02 November, 2012

Outgrowing iOS

Lately I've been feeling that I'm bumping into the limits of what iOS can do. It's not a problem with iOS 6 - these limits have been around since iOS, and in fact have been decreasing slowly.

Things I've mentioned:

Some new things:
  • Transferring ringtones and music - you need a computer with iTunes. Not only that, you need THE computer your music is synced to, or you have to delete everything. Here's a problem: let's say your computer dies. You get a new one. If you don't have backups, you can't get your music back, even though it's on your device. Even if you DO have backups, your phone says it's a new computer and wants you to delete and retransfer everything! The alternative is to never transfer songs between phone and computer.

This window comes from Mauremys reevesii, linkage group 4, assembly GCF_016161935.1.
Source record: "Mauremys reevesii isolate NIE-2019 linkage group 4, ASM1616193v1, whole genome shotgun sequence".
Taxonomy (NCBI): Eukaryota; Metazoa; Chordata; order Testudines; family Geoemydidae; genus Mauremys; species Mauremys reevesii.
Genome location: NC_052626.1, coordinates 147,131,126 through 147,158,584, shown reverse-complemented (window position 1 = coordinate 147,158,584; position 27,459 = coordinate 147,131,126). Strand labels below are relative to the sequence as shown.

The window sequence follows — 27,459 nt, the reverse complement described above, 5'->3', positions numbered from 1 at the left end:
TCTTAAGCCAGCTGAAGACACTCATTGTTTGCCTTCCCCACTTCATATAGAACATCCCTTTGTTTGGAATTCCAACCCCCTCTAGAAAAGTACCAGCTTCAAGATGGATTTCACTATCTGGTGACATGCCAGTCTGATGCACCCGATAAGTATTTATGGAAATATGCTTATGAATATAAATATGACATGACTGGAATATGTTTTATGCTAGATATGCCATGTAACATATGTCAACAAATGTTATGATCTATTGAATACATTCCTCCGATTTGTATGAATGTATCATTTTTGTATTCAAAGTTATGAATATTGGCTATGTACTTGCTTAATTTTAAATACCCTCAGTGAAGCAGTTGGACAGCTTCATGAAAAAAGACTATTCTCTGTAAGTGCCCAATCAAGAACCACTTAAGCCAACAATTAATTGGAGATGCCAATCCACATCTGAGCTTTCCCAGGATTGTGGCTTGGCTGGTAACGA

• Why do I have to choose to backup to iCloud or computer, why can't I backup to both? iCloud is also not using its full potential - incremental restoring.
  • Needs a faster way to turn off WiFi
  • It needs a proper way to manage background apps. Which apps can run in the background? Which apps can continue loading? If you're at home, you want most apps to continue. If you're outside, you probably don't. The phone can't predict this. You need control. Also, to those who say iOS doesn't require you to quit apps - sometimes if you switch to an app, it restores fully. Sometimes it loads again. What's the difference? If the app must load from scratch, what's the point of keeping such a long list in the app switcher?
  • I have to say the detailed privacy settings in iOS 6 are a step forward. 
  • Selecting text or positioning the cursor using the magnifying glass doesn't work for text near the top of the screen. 
  • There's no way to tell the filenames in Photos. If you have 2 very similar photos, and you've decided which one to keep after comparing them on your computer, there's no way to delete the correct one in iOS.

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